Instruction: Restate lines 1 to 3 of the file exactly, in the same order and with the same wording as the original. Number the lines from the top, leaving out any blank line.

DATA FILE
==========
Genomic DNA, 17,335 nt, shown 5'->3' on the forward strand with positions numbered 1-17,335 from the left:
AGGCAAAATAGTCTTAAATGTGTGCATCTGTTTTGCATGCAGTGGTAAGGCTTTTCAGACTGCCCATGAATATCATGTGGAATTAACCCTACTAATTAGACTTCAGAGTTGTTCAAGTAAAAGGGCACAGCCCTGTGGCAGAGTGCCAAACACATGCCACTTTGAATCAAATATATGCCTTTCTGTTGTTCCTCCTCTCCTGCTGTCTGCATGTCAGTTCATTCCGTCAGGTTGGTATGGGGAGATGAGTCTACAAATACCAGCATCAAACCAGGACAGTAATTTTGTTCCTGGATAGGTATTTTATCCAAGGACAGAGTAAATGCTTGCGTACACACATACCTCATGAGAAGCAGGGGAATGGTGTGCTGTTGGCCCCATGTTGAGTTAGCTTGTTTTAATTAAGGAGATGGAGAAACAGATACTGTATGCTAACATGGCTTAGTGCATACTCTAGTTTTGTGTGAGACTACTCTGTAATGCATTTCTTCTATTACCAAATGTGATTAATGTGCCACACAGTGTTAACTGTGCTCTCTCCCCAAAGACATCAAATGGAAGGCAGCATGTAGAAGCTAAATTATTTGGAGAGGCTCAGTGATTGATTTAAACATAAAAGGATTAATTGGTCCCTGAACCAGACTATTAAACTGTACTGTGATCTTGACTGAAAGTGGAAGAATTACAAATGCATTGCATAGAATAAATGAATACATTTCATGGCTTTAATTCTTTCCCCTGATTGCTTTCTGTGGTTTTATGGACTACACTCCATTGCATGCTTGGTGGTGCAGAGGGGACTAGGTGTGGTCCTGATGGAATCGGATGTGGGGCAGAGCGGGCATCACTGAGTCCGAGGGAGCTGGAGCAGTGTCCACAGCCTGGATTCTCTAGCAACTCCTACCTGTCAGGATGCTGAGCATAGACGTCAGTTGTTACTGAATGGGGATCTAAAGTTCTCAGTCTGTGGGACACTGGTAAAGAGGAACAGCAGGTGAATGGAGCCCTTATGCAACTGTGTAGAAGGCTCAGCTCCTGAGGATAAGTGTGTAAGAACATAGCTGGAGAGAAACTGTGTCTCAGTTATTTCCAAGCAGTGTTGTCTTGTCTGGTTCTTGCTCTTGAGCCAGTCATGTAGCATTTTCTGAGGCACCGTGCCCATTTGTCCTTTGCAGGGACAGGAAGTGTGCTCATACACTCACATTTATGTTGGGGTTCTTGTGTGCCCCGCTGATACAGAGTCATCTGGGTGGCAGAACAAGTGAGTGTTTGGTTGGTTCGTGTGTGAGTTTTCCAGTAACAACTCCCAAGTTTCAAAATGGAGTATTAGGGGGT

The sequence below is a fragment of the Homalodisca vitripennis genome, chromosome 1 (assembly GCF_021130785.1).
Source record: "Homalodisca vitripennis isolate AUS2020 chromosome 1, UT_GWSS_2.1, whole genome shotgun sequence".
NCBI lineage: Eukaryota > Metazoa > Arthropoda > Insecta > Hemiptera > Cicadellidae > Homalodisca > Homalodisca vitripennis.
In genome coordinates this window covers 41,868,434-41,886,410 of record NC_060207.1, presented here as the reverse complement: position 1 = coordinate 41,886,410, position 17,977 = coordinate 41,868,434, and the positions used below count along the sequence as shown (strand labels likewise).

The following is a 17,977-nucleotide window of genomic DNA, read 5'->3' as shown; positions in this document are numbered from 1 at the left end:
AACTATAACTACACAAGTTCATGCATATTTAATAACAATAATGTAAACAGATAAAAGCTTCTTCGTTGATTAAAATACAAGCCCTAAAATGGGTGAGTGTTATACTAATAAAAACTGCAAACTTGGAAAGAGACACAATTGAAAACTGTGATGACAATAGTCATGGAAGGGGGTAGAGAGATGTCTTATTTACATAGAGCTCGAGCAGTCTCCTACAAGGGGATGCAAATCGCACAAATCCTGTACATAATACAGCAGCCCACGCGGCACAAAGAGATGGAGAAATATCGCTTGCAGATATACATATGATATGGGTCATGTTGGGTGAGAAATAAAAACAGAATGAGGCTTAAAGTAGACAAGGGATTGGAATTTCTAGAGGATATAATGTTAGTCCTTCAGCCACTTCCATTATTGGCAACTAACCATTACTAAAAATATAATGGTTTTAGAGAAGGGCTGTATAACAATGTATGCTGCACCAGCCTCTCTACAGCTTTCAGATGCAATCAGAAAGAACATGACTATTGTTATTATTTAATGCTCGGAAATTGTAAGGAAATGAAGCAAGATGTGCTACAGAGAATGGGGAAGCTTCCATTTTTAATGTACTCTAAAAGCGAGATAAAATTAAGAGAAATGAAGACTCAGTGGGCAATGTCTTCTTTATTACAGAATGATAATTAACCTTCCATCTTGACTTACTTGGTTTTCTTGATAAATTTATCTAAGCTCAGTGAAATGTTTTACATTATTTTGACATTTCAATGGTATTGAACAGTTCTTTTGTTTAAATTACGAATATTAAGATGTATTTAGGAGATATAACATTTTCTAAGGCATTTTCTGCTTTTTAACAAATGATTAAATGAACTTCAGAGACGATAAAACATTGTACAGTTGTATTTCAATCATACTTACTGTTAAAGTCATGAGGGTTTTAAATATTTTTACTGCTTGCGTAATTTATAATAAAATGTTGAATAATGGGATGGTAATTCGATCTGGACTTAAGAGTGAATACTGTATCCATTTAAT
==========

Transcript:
Genomic DNA, 17,335 nt, shown 5'->3' on the forward strand with positions numbered 1-17,335 from the left:
AGGCAAAATAGTCTTAAATGTGTGCATCTGTTTTGCATGCAGTGGTAAGGCTTTTCAGACTGCCCATGAATATCATGTGGAATTAACCCTACTAATTAGACTTCAGAGTTGTTCAAGTAAAAGGGCACAGCCCTGTGGCAGAGTGCCAAACACATGCCACTTTGAATCAAATATATGCCTTTCTGTTGTTCCTCCTCTCCTGCTGTCTGCATGTCAGTTCATTCCGTCAGGTTGGTATGGGGAGATGAGTCTACAAATACCAGCATCAAACCAGGACAGTAATTTTGTTCCTGGATAGGTATTTTATCCAAGGACAGAGTAAATGCTTGCGTACACACATACCTCATGAGAAGCAGGGGAATGGTGTGCTGTTGGCCCCATGTTGAGTTAGCTTGTTTTAATTAAGGAGATGGAGAAACAGATACTGTATGCTAACATGGCTTAGTGCATACTCTAGTTTTGTGTGAGACTACTCTGTAATGCATTTCTTCTATTACCAAATGTGATTAATGTGCCACACAGTGTTAACTGTGCTCTCTCCCCAAAGACATCAAATGGAAGGCAGCATGTAGAAGCTAAATTATTTGGAGAGGCTCAGTGATTGATTTAAACATAAAAGGATTAATTGGTCCCTGAACCAGACTATTAAACTGTACTGTGATCTTGACTGAAAGTGGAAGAATTACAAATGCATTGCATAGAATAAATGAATACATTTCATGGCTTTAATTCTTTCCCCTGATTGCTTTCTGTGGTTTTATGGACTACACTCCATTGCATGCTTGGTGGTGCAGAGGGGACTAGGTGTGGTCCTGATGGAATCGGATGTGGGGCAGAGCGGGCATCACTGAGTCCGAGGGAGCTGGAGCAGTGTCCACAGCCTGGATTCTCTAGCAACTCCTACCTGTCAGGATGCTGAGCATAGACGTCAGTTGTTACTGAATGGGGATCTAAAGTTCTCAGTCTGTGGGACACTGGTAAAGAGGAACAGCAGGTGAATGGAGCCCTTATGCAACTGTGTAGAAGGCTCAGCTCCTGAGGATAAGTGTGTAAGAACATAGCTGGAGAGAAACTGTGTCTCAGTTATTTCCAAGCAGTGTTGTCTTGTCTGGTTCTTGCTCTTGAGCCAGTCATGTAGCATTTTCTGAGGCACCGTGCCCATTTGTCCTTTGCAGGGACAGGAAGTGTGCTCATACACTCACATTTATGTTGGGGTTCTTGTGTGCCCCGCTGATACAGAGTCATCTGGGTGGCAGAACAAGTGAGTGTTTGGTTGGTTCGTGTGTGAGTTTTCCAGTAACAACTCCCAAGTTTCAAAATGGAGTATTAGGGGGT

The sequence below is a fragment of the Homalodisca vitripennis genome, chromosome 1 (assembly GCF_021130785.1).